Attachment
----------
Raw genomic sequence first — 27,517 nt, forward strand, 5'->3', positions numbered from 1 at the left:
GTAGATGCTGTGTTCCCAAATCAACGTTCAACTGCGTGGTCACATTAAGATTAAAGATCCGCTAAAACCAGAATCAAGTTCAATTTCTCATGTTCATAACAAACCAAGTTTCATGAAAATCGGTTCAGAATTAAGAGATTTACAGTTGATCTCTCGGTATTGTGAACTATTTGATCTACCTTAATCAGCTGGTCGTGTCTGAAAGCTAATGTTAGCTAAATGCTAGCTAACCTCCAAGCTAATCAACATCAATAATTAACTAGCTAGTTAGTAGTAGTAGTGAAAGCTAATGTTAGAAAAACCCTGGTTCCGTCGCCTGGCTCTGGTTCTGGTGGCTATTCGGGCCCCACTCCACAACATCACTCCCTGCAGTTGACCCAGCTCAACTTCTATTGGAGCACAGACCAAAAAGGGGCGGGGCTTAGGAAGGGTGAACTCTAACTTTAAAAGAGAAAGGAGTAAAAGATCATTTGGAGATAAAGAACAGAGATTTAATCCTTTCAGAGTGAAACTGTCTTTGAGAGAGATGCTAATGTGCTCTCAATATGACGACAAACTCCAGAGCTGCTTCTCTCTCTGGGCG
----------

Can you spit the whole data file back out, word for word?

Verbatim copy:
Raw genomic sequence first — 27,517 nt, forward strand, 5'->3', positions numbered from 1 at the left:
GTAGATGCTGTGTTCCCAAATCAACGTTCAACTGCGTGGTCACATTAAGATTAAAGATCCGCTAAAACCAGAATCAAGTTCAATTTCTCATGTTCATAACAAACCAAGTTTCATGAAAATCGGTTCAGAATTAAGAGATTTACAGTTGATCTCTCGGTATTGTGAACTATTTGATCTACCTTAATCAGCTGGTCGTGTCTGAAAGCTAATGTTAGCTAAATGCTAGCTAACCTCCAAGCTAATCAACATCAATAATTAACTAGCTAGTTAGTAGTAGTAGTGAAAGCTAATGTTAGAAAAACCCTGGTTCCGTCGCCTGGCTCTGGTTCTGGTGGCTATTCGGGCCCCACTCCACAACATCACTCCCTGCAGTTGACCCAGCTCAACTTCTATTGGAGCACAGACCAAAAAGGGGCGGGGCTTAGGAAGGGTGAACTCTAACTTTAAAAGAGAAAGGAGTAAAAGATCATTTGGAGATAAAGAACAGAGATTTAATCCTTTCAGAGTGAAACTGTCTTTGAGAGAGATGCTAATGTGCTCTCAATATGACGACAAACTCCAGAGCTGCTTCTCTCTCTGGGCG